Teen Librarian Toolbox
Inside Teen Librarian Toolbox

MakerSpace: 3D Pens, Reviews and Tips and Tricks

Many on our staff at The Public Library of Mount Vernon and Knox County were clamoring for a 3D Printer when we were discussing creating our MakerSpace, but we were worried about cost and space. And I personally was worried about the learning curve: I know nothing – and I mean nothing – about 3D Printers. So I was hesitant to set myself up for failure right out of the gate and worried about losing momentum and staff support when others saw my failure. So we opted instead for a 3D printing pen, which turned out to be a really excellent place to start in 3D printing.

3D Printing Pens work kind of like a glue gun, except that they use filament – the same stuff used in 3D Printers – to create 3D works of art. They are less expensive, pack up easily, and they are a great place to start when considering the world of 3D printing. Here’s our first attempt at using a 3D Printing Pen.

We have 2 different types of 3D Pens: the 3D Doodler and a 7Tech 3D Pen which can be found on Amazon by several different names.


The 3Doodler and Filament


The 7Tech 3D Pen

After working with both of the pens I prefer the second 7Tech 3D Pen over the 3D Doodler because:

  • The 3D Doodler takes longer to heat up and advance the filament
  • It is harder to load and navigate the filament
  • You can only use 3D Doodler brand filament, which comes in short sticks so you have to reload it more frequently
  • It is less intuitive for first time users

In comparison, with the 7Tech 3D Pen you can buy spools of 1.75 Filament (often at rock bottom prices) on Amazon. These are more continuous strands so you can focus more on building your creation and less on reloading your filament.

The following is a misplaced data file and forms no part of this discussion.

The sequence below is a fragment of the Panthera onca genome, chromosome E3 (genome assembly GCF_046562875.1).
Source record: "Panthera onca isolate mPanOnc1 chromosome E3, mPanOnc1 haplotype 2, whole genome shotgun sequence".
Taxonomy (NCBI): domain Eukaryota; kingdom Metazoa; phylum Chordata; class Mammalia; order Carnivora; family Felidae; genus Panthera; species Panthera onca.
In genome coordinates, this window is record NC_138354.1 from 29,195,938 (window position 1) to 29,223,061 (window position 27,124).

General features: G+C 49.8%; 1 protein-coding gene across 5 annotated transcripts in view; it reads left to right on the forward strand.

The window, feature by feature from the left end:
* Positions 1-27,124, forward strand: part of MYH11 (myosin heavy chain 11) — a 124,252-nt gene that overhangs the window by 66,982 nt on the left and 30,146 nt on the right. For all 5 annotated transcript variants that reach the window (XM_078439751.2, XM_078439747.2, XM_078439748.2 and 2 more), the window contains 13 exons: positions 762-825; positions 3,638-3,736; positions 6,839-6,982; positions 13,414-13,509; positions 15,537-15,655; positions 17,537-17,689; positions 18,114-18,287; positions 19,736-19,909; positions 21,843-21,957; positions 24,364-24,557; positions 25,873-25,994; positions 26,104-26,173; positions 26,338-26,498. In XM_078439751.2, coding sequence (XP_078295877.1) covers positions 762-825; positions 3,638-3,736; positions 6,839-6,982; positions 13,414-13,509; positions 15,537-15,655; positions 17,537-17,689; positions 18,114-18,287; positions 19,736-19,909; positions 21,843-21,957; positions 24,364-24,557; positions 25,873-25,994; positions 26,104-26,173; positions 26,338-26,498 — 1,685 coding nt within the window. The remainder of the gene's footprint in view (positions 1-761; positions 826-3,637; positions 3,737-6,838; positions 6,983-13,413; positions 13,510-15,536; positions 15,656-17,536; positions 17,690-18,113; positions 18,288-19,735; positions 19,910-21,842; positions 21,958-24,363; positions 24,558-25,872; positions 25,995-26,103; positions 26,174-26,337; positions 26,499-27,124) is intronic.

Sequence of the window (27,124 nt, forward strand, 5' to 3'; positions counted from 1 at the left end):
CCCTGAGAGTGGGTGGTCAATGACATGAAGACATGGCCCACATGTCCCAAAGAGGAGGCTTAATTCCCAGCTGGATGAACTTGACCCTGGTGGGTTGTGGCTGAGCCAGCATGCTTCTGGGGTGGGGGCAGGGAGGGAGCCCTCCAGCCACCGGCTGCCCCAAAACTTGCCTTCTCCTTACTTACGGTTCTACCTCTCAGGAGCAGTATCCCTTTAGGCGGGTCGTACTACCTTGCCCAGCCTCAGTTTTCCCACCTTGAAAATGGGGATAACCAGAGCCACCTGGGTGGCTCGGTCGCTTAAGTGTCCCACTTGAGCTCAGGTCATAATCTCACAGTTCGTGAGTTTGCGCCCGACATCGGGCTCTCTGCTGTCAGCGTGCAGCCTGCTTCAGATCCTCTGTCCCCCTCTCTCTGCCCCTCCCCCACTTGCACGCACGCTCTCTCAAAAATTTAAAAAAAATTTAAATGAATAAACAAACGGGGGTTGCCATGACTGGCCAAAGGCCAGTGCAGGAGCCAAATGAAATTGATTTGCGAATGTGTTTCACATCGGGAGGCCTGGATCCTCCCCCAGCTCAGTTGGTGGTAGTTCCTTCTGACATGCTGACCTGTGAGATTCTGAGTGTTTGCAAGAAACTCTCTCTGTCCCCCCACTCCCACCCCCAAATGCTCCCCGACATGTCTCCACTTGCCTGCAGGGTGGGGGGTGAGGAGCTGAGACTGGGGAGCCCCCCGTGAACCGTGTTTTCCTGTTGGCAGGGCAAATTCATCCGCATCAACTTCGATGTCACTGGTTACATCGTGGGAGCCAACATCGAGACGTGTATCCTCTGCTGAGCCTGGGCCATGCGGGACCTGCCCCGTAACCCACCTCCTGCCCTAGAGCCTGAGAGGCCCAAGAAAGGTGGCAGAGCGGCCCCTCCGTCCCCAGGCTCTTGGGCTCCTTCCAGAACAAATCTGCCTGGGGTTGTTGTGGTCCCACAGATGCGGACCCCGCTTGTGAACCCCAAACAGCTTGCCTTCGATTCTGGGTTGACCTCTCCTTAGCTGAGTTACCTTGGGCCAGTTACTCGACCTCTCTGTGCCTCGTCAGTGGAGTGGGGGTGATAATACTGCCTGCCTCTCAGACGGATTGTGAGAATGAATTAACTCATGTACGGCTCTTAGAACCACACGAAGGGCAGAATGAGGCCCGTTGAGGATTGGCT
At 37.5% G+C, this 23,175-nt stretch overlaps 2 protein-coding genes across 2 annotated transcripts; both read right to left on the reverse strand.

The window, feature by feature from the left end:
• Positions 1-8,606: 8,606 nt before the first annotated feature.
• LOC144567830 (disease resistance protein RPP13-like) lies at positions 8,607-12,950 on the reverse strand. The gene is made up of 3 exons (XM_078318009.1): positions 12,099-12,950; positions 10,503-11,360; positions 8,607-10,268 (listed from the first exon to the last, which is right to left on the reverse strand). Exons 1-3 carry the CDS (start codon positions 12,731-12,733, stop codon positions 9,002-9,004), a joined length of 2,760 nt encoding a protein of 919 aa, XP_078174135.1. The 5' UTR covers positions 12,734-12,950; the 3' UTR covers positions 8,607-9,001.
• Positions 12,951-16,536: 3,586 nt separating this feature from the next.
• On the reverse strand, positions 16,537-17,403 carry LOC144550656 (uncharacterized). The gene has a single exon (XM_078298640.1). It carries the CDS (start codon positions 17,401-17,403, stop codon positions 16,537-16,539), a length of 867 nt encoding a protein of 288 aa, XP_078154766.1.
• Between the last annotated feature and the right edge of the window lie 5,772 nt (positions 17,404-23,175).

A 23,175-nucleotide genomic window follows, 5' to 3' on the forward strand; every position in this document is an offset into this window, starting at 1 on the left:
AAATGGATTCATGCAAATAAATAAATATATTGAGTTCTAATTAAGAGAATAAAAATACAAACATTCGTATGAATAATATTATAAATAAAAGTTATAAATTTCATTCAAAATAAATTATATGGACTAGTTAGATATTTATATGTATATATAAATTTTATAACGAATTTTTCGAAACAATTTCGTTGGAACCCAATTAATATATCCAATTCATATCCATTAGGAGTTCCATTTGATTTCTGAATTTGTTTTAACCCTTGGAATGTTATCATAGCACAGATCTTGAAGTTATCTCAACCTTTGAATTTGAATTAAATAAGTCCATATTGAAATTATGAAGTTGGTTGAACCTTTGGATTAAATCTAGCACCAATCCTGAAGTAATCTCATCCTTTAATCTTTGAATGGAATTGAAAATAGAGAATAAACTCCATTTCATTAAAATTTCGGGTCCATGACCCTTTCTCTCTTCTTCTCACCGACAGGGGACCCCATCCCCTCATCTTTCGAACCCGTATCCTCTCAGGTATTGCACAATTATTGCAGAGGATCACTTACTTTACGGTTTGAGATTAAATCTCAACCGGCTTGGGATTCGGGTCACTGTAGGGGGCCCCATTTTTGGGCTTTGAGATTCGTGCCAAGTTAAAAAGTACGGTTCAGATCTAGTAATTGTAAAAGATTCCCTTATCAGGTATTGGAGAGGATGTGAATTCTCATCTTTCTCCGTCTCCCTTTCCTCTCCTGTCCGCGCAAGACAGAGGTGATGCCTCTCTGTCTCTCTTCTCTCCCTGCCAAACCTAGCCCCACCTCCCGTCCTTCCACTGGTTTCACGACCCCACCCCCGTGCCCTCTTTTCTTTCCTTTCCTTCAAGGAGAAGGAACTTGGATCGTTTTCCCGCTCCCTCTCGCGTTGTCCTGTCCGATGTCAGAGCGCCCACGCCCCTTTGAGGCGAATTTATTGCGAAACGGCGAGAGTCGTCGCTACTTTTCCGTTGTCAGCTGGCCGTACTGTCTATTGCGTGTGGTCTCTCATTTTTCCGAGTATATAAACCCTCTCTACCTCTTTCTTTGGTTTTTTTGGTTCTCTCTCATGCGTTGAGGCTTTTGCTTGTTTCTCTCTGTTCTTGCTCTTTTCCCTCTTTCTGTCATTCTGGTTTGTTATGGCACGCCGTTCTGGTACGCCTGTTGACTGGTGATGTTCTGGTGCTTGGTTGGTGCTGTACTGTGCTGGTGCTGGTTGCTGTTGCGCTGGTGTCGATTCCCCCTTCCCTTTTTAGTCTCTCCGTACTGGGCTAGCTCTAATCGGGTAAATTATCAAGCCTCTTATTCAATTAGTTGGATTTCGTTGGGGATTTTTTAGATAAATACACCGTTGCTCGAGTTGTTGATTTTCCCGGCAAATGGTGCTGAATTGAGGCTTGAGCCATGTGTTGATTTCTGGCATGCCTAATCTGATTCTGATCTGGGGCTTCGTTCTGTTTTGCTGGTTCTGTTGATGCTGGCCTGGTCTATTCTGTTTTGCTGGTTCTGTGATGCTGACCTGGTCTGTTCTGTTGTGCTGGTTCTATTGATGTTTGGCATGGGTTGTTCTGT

A Note about the 7Tech 3D Pen:

If you do a search on Amazon for a 3D Pen you will find a variety of pens by different names that look basically the same, though they may vary in color. The most common name you have probably heard of is the Scribbler. These pens are a different make and model than the 3D Doodler, the most popular brand name 3D printing pen. These pens are all a version of Model #: RP100A and they take a 1.75 mm filament. You can read some about the Samto version here.

Tips and Tricks for Using Your 3D Pen:

Overall, we really enjoyed using our 3D printing pen. For our first project, we simply tried to make a cube.


We then freehanded something that we called a T-Rex skeleton, mostly just because I like dinosaurs and it kind of looks like one. I went back in and added itty bitty arms to keep it on theme.


We then discovered the magic of templates.

Tip #1: Use Templates Whenever You Can

3dpen6 3dpen7 3pen8

You can freehand draw your own template, which is what my coworker did here. But you can also do a Google search for 3D Pen Templates and find a ton as well. We started a Pinterest board to pin some of our favorites which we keep stocked in our MakerSpace. 3Doodler also has a book which is a great inspiration and starting point, even if you don’t use the 3Doodler.

Tip #2: Buy Some Type of Mat

The 3Doodler actually sells a mat, and even if you don’t use the pen you can use the mat. You can also use a regular cutting mat that you purchase at your local craft store. The mat makes it easy to lift your project off when you are done.

Tip #3: Know Your Filament

There are 2 different types of filaments, ABS and PLA. They have a few differences that are important depending on what you intend to try and make. 3Doodler has a good comparison chart to help you understand the differences.

Tip #4: The Tip of Your 3D Pen is Like a Soldering Iron

You can make little pieces and then solder them together using the tip of your 3D pen.

Tip #5: Be Patient! And Start Small!

Your first time creating with a 3D pen will not be a masterpiece. It takes a while to learn how to keep a steady hand, how best to manipulate the pen and filament, etc. Start with a smaller project and work your way up. It can take a really long time to make a complete project, patience is key.

In the end, we were able to create a very cool catapult using our 3D Pen. (In the interest of full disclosure: my coworker did this, not me) and it can fling um, spit balls (but without the spit, because gross).


And here’s a picture of me sitting in the Teen MakerSpace wearing the 3D glasses that my coworker made . . .


I highly recommend getting a 3D printing pen for your classroom or Maker Space if you can.

Additional Resources:

Testing the 3D Pen, and Conclusion – PC Magazine

3D Printing Pen Tutorial – Instructables

3D Printing Pen Tutorial | Make: DIY Projects, How-Tos

Stencils on Pinterest | 3doodler